According to one embodiment, two types of validation rules are provided: correctness and completeness rule types. Correctness type rules determine whether the subject of metadata validation is correct (e.g., the first character in a string is an alphanumeric character, or a special string field has only a specified number of characters). Completeness type rules determine whether the subject of metadata validation is complete (i.e., the subject is ready to be deployed). In one aspect, completeness is determined only for an object or for a collection of objects. Thus, in this aspect, validation rules for attributes and associations are correctness rules whereas validation rules for objects or collections might be either classified as correctness or completeness or both. Tables 2 and 3 show examples of validation performed for various levels of validation for correctness and completeness rules according to one embodiment. In another aspect, completeness rules are defined at the attribute and association levels. An example of an attribute level completeness rule is whether an attribute of an object is defined (i.e., has a non-null value). An example of an association level completeness rule would be that an association between two objects must exist.
According to one embodiment, invocation of validation rules is based on the type of validation rule. Correctness validation is performed implicitly by the UT when objects are first created or are updated at design time. This ensures that the design time metadata is correct. Correctness and completeness validation are performed implicitly during the process of creating a configuration to determine if objects at design time are ready to be deployed. Correctness and completeness validation may also be performed explicitly by the user using the UI. Tables 4 and 5 illustrate invocation of validation rules from a user point of view.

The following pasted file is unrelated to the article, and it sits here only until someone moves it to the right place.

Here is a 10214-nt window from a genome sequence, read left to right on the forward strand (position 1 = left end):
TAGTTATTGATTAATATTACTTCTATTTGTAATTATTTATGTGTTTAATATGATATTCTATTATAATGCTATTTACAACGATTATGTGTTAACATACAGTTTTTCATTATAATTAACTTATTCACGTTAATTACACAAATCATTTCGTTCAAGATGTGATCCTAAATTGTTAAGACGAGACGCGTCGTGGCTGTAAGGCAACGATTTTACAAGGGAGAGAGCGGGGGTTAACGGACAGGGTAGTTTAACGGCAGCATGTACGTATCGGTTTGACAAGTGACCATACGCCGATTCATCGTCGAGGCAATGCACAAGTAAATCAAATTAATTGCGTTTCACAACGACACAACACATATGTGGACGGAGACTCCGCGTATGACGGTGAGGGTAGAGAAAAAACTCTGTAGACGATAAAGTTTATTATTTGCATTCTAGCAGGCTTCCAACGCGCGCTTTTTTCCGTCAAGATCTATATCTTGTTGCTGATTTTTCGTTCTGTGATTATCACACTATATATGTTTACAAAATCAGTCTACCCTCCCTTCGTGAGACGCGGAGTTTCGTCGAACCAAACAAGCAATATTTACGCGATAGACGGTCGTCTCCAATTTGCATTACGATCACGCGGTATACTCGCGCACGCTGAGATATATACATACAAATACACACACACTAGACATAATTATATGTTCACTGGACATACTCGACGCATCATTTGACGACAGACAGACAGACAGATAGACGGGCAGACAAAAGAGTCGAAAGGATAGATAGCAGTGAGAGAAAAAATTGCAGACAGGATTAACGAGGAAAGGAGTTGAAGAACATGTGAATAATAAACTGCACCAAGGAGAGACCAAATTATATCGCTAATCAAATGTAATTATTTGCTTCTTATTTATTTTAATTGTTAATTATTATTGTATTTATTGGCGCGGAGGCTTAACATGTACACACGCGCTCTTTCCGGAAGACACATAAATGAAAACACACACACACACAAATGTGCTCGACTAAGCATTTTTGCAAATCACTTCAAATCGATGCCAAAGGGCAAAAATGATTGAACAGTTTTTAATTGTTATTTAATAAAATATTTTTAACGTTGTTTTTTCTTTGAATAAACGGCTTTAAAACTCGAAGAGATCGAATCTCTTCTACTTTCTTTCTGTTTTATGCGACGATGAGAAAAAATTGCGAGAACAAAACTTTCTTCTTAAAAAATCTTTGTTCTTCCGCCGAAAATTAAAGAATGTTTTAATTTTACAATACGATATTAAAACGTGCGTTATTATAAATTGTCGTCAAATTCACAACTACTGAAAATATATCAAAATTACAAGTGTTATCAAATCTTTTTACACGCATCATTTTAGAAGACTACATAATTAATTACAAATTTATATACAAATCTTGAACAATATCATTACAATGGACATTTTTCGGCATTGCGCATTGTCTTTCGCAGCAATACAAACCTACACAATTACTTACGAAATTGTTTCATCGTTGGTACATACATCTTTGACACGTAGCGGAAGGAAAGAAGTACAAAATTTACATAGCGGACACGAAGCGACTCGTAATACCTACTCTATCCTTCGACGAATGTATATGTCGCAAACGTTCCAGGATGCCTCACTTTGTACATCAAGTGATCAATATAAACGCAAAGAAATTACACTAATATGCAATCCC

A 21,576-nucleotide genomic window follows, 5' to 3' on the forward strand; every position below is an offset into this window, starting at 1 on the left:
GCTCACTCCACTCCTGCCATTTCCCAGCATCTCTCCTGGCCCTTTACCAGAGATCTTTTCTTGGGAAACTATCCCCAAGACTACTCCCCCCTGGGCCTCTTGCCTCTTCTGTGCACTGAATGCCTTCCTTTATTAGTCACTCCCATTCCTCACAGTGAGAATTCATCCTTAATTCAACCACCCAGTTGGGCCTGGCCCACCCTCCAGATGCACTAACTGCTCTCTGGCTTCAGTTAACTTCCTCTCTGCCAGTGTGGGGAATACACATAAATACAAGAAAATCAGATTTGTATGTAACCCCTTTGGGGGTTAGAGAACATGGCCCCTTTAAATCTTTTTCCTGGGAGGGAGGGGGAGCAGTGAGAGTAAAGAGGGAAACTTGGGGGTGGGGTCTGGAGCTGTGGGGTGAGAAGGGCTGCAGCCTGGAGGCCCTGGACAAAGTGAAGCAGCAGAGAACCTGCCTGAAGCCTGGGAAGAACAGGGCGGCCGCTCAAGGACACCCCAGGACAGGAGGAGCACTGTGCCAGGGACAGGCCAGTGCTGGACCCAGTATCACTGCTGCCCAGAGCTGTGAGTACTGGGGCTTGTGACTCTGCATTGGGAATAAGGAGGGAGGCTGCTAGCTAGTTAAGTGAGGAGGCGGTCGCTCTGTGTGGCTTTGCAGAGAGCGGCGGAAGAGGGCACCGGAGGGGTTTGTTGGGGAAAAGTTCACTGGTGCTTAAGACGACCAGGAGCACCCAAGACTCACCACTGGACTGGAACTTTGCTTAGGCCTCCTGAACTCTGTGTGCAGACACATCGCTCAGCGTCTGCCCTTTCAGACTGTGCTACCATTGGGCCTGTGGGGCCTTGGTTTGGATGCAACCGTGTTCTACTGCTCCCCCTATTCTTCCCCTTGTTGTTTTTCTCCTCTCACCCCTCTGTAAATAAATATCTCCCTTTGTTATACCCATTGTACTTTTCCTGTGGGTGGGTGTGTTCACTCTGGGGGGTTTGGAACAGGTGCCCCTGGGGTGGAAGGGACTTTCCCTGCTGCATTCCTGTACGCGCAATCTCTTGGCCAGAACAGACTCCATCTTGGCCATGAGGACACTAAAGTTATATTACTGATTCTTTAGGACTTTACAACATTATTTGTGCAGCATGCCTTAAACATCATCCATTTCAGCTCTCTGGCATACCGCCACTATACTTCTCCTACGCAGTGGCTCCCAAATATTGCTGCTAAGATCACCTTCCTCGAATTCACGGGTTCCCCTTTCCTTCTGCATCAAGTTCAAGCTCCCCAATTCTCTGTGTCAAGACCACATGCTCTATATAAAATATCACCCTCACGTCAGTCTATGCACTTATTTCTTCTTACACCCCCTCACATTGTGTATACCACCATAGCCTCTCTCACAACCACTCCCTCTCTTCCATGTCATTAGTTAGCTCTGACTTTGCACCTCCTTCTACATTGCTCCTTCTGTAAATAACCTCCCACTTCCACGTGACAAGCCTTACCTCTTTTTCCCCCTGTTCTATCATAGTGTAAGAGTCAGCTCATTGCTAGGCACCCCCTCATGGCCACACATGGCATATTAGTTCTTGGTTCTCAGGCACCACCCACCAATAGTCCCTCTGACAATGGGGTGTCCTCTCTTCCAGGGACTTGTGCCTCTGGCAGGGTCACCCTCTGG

In one embodiment, Metadata is classified into two categories: modeling metadata and profile metadata. Modeling metadata include type definitions for process modeling, e.g., business process modeling. Profile metadata includes the metadata related to entities such as, for example, Agreements, Applications and TradingPartners.
A configuration is a collection of modeling and profile metadata that is consistent and complete (as determined by metadata validation) and which can be deployed. A configuration represents all of the objects (e.g., a business process) that are required to be deployed for that configuration to run. Hereafter, this shall also be referred to as a deployment unit. That is, a configuration is a verified and complete deployable unit (e.g., business process) that contains all of the metadata necessary for that configuration to execute at runtime. Configurations are typically created at design time, when a user decides to model a process (e.g., business process) that needs to be deployed, and can be validated by the metadata validation process prior to deployment.
Deployment is a process that takes a validated configuration from a design time context to a runtime context, e.g., by transferring the design time configuration metadata to a runtime context for execution, in one embodiment.
System Framework Architecture
Network 14 can be a LAN (local area network), WAN (wide area network), wireless network, point-to-point network, star network, token ring network, hub network, or other configuration. One of the most common type of network in current use is a TCP/IP (Transfer Control Protocol and Internet Protocol) network such as the global internetwork of networks often referred to as the “Internet” with a capital “I”. For example, user systems 12 might communicate with system 16 using TCP/IP and, at a higher network level, use other common Internet protocols to communicate, such as HTTP, FTP, AFS, WAP, etc.
Several elements in the system shown in